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Waelder, R. (1951). The Structure of Paranoid Ideas—A Critical Survey of Various Theories. Int. J. Psycho-Anal., 32:167-177.

(1951). International Journal of Psycho-Analysis, 32:167-177

The Structure of Paranoid Ideas—A Critical Survey of Various Theories Language Translation

Robert Waelder


1. Various attempts at explaining psycho-analytically the formation of paranoid ideas are reviewed. With one exception they do not seem to explain satisfactorily the distinctive characteristic of paranoid ideas, viz. their inaccessibility to influence. The exception is provided by Freud's late hypothesis that the adherence to a delusional idea is due to its intrinsic, though distorted, content of truth.

2. There are three possible solutions to the conflicts between individual instinctual equipment and reality: an equilibrium can be established by changing reality (alloplasticism) or by changing the instinct (autoplasticism) or by changing neither but denying one or the other. These methods lead, wherever successful, to various types of normality, i.e. a dominating type, a submissive type, and a type with a rich phantasy life. When unsuccessful, they provide the breeding ground for psychopathy, psychoneurosis, and paranoia respectively.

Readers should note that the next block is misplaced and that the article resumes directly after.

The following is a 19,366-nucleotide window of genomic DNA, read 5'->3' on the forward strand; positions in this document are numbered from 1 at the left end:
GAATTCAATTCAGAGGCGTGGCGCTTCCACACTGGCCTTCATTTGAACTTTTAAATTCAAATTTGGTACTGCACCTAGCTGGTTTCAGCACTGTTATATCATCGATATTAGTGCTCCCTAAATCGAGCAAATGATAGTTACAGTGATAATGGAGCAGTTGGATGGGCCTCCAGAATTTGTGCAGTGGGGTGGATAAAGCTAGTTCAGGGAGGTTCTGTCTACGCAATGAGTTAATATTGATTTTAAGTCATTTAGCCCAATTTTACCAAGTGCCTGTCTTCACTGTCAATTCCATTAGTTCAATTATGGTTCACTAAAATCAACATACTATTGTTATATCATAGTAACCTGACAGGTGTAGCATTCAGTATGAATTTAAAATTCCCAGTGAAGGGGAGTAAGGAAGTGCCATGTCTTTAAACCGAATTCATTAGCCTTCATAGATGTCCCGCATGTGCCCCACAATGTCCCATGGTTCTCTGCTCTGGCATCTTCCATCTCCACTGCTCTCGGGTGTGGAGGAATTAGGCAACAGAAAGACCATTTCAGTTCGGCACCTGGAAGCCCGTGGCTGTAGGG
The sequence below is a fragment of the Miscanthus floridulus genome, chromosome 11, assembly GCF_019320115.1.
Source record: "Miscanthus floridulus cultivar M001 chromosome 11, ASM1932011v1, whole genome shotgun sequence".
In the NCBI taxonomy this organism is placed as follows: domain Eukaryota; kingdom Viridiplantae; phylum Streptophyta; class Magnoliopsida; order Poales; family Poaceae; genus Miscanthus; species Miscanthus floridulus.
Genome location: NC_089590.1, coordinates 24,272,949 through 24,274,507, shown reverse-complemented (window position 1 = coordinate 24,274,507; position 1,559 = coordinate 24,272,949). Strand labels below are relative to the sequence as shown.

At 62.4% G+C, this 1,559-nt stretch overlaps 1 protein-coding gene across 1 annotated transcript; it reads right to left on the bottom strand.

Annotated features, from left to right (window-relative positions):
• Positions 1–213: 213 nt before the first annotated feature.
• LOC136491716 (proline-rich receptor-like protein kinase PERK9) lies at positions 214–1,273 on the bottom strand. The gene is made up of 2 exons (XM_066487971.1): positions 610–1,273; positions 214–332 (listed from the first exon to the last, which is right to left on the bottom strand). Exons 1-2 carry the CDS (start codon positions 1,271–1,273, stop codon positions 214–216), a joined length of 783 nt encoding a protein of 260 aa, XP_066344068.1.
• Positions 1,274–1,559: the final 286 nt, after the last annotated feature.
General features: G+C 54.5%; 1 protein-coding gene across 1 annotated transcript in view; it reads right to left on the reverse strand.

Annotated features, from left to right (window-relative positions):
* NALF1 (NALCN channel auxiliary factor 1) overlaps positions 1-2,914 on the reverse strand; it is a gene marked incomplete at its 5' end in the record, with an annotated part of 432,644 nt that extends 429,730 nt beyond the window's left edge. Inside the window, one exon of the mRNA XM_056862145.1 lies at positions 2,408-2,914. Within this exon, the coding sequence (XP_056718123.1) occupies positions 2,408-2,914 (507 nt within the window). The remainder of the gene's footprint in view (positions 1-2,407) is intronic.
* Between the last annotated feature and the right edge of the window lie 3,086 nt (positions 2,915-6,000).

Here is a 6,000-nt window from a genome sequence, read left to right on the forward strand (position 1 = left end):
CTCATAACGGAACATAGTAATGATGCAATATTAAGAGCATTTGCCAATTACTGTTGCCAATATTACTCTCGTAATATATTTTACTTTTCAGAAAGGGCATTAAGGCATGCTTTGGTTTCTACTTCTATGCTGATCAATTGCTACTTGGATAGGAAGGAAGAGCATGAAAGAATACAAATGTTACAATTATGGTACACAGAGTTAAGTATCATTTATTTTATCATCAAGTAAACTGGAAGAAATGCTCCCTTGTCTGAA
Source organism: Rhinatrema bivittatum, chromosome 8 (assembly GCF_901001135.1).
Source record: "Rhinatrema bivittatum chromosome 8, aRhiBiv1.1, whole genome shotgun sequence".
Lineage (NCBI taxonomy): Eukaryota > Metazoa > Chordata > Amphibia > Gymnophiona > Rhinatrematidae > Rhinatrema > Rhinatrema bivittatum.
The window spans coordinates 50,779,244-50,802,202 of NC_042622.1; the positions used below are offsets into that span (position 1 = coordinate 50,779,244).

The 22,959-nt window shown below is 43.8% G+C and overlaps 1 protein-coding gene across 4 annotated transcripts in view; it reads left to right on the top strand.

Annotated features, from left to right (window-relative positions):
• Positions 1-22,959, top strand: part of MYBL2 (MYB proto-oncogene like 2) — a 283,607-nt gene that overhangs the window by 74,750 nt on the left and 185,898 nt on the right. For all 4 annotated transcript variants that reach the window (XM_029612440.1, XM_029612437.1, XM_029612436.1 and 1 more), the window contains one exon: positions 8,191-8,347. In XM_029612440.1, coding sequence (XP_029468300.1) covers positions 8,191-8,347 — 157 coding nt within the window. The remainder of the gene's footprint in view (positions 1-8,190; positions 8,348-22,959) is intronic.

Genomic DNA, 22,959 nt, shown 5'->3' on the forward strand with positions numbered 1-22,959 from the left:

3. Furthermore, it is suggested that if warded-off instinctual drives make their come-back, the return has the same form as the defence mechanism had; they return, as it were, through the same door through which they were ousted (isomorphism). If the defence mechanism had the form of denial, the return must have the form of an assertion. One type of paranoid ideas at least, the delusion of persecution, may be the result of an (incomplete) return of a denied instinct.

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